Unfortunately, even if this is successful for The Boston Globe, it may not be a trend that catches on, due to the fact that they caught a break with the DJs, which helped jump start the site. However, as I’ve said before in this blog, I love risk takers and this is a risk by The Globe. No paper has done what they are doing, according to the article, and no one may want to do what The Globe is doing until they see if this can be successful or not. One thing we do know, however, is that if this online radio station does work out, there will be plenty of copy cats waiting in the wings to begin their own station.

A Craigslist for Journalists

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Jobs are hard to come by for everybody, no matter what profession you are seeking. Journalists are obviously no exception and with the job market being thin  in the newspaper industry, good journalists are being left on the sidelines, just waiting to find a job. However, a new platform is being created to help freelance journalists aggregate their work and this platform is called Contently, which “aims to help journalists to build their personal brand online and connect them with publishers looking for writers.”

This fascinates me. This is going to be a website that is “dedicated exclusively to journalists and publishers.” I think is a great idea that helps both sides of the equation. It allows a much easier mode for connection between these freelance journalists and the publishers. As Shane Snow, conceiver of Contently, said in the article, “We thought if we could connect good professionals who are now out of work with publishers who care about professional quality work, not SEO, content-farm stuff, then we could create a business out of that.” This model by Snow has a business side to it as he hopes to eventually include workflow and payments, “which Contently streamlines through PayPal.” So, this is not only a place to aggregate, it is also a place to possibly profit.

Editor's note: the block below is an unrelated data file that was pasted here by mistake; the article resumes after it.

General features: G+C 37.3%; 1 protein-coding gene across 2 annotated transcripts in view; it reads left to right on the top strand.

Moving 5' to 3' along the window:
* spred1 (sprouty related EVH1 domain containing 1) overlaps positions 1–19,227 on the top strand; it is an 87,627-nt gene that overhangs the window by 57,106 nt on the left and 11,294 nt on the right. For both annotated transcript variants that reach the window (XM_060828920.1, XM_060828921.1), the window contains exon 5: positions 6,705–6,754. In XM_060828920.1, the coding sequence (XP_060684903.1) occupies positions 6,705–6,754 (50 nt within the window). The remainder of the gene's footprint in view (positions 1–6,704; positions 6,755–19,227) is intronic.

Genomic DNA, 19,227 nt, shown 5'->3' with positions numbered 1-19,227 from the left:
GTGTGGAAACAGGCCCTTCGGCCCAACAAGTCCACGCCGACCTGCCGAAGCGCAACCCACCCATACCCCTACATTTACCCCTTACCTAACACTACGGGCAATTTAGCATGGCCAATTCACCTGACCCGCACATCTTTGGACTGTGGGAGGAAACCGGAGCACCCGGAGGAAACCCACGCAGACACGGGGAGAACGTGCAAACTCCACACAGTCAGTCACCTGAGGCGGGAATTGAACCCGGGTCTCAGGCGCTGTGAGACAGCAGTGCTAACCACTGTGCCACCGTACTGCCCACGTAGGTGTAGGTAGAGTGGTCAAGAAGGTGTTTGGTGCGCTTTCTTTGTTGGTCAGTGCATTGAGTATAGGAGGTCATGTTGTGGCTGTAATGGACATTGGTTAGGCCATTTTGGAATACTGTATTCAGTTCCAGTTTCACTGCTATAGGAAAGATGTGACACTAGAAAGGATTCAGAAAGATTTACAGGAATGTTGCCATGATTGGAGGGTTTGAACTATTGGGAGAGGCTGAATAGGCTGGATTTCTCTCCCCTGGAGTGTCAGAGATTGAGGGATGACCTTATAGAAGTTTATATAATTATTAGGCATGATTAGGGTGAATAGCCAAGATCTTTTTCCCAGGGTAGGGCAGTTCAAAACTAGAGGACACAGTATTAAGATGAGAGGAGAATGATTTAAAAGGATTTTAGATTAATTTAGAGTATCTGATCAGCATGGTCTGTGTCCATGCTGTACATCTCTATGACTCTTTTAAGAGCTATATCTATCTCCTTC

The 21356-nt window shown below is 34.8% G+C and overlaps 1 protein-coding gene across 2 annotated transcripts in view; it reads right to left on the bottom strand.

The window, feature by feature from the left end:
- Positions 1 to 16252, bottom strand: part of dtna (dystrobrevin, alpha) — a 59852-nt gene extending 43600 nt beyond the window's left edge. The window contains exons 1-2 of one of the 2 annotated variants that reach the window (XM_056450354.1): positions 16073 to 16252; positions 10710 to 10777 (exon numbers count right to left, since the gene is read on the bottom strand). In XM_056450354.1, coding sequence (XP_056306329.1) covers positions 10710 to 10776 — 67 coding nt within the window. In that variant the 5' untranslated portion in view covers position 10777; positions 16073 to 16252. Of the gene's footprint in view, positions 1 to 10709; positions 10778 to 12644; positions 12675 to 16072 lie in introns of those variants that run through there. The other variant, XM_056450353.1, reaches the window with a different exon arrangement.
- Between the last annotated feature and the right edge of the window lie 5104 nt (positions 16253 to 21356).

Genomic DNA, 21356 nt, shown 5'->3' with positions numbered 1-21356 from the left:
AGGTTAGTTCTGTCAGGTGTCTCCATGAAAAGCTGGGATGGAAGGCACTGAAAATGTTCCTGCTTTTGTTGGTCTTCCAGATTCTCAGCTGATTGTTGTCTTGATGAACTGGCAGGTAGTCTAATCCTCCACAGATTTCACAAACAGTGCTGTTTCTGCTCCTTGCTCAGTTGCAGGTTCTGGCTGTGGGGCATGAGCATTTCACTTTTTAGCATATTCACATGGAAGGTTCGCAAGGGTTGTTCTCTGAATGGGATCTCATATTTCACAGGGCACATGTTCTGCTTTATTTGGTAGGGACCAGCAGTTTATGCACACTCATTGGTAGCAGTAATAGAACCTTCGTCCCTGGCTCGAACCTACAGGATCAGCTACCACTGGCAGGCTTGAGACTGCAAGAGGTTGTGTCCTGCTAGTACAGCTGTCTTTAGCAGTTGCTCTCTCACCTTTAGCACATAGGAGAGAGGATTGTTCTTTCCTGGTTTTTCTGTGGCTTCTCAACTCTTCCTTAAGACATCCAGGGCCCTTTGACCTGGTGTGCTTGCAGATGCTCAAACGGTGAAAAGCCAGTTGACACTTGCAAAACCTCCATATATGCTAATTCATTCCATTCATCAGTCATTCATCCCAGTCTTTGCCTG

Another positive of this site is the personalization by the freelancer, who can provide his work, so the publisher can see what kind of style this journalist has. It seems pretty convenient for all involved and I will be interested to see if this website has a lasting impact on the journalist landscape.